University spokesman Brian Leadbetter says the university in Halifax has an obligation to protect the privacy of its students.
He also restated the university's position in an email statement on Tuesday that the online comments were deeply offensive, degrading to women and unacceptable.
Irwin Fefergrad, registrar of the Royal College of Dental Surgeons of Ontario, said Monday the governing body wanted the names to make sure that if any of the students involved apply for licences in the province they would face questions from the college.
Fefergrad said if the names are withheld, the college would have to ask every Dalhousie graduate seeking a licence if they had been the subject of a complaint or an inquiry at the university.
University president Richard Florizone announced Monday that the school had suspended the clinical privileges of the 13 students.
According to the CBC, members of the Class of DDS Gentlemen page on Facebook voted on which woman they'd like to have "hate" sex with and joked about using chloroform on women. In another post, a woman is shown in a bikini with a caption that says, ``Bang until stress is relieved or unconscious (girl).''
The Facebook page has since been taken down.
The posts and the university's initial response prompted rallies, calls for the men's expulsion and a demand by some faculty members for an independent inquiry into how the school handled the incident.
Hundreds of protesters filled a square outside the president's office building Monday, where they demanded the students be expelled and that more be done to address sexism on campus.
The university launched a restorative justice process last month after an unspecified number of women filed a complaint under the university's sexual harassment policy. It is an informal and confidential resolution procedure that includes the parties involved.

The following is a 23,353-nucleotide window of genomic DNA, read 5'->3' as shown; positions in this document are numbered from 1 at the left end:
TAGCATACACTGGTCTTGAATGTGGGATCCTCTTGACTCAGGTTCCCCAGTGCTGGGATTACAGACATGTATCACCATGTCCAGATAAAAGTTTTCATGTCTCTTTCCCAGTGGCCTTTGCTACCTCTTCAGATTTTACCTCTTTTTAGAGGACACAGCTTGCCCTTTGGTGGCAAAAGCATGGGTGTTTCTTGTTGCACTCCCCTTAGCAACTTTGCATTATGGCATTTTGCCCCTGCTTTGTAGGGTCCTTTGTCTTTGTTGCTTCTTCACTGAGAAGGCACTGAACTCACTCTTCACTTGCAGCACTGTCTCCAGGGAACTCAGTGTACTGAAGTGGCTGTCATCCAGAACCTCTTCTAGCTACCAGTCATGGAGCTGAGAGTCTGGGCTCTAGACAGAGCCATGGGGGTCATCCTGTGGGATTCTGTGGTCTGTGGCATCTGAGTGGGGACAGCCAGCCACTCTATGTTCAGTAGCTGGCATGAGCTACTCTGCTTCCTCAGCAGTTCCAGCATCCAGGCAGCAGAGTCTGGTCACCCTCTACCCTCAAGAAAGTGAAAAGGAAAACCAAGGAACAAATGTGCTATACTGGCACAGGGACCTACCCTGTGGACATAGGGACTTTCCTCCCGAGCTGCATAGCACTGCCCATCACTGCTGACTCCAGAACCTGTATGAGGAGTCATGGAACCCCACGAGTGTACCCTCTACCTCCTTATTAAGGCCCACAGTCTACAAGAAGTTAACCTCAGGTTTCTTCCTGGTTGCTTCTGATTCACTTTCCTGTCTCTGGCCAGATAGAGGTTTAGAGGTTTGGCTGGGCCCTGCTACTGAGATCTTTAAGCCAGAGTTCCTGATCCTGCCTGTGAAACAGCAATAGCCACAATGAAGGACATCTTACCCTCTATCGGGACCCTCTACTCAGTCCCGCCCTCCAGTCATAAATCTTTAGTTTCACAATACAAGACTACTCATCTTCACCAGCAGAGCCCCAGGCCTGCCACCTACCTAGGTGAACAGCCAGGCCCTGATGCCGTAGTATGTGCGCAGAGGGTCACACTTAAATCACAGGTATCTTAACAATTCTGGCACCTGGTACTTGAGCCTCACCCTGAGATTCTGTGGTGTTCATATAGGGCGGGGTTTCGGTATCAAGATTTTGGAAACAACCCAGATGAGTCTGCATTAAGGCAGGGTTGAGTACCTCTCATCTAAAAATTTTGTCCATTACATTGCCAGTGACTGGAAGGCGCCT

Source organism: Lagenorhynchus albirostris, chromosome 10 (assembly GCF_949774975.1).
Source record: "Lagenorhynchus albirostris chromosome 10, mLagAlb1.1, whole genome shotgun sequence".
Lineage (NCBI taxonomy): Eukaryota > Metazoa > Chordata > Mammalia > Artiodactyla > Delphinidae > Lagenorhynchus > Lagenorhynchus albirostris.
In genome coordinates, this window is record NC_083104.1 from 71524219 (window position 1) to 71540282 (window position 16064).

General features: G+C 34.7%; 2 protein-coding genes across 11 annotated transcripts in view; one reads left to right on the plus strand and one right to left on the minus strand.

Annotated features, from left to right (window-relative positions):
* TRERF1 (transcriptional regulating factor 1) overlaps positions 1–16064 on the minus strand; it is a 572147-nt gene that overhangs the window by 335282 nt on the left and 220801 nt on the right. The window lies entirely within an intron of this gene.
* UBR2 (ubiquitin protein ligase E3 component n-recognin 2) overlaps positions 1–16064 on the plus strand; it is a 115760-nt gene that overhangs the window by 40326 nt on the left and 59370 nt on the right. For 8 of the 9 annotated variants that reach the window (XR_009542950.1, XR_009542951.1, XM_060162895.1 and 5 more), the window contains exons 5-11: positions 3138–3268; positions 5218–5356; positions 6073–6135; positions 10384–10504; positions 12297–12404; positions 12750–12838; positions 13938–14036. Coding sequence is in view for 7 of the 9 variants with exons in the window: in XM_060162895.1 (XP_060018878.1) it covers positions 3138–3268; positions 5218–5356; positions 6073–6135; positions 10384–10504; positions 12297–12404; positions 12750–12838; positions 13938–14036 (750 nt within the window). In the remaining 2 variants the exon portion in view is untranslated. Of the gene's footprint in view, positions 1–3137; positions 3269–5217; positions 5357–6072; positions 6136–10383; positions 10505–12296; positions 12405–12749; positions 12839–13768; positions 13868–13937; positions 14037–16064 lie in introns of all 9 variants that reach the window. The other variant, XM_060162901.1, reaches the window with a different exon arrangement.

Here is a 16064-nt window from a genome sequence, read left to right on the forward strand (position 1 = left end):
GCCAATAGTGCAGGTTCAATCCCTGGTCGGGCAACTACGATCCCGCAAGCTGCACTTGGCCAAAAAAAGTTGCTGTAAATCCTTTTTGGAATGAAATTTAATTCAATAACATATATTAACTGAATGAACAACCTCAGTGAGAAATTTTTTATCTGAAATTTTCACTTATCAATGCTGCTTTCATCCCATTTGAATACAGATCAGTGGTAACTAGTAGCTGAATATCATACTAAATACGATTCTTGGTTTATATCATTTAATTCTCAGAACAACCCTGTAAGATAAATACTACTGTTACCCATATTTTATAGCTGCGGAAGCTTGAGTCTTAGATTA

Meanwhile, Florizone issued a statement late Tuesday responding to what he called an anonymous letter sent to the school by four women in the dentistry program.
The CBC reported that it obtained a copy of the letter, which accuses the university of pressuring the women to take part in the restorative justice process.
A copy of the letter dated Tuesday that was posted online by the CBC suggests the university is trying to silence the views of women in the program and demands that Dalhousie officials deal with a formal complaint filed by faculty members last month.
The letter says a meeting the university held Monday to explain the restorative process marked the first time that all of the women in the class were asked whether they consented to participate in the process.
It says the university should use the school's Student Code of Conduct to determine whether the women were deprived of a learning environment free from sexual harassment and discrimination.
Florizone thanked the unnamed women for coming forward in his statement posted on the university's website, but he gave no indication that the school would change its approach.
"As previously stated, we are committed to a just process to determine the consequences for the offensive behaviour," the statement says. "The process must comply with the law and university policies, and respect the rights of those involved."
Florizone also said the university expects to announce a decision this week on the complaint from faculty.
The school has said it will decide this week whether fourth-year dentistry classes will resume on Monday.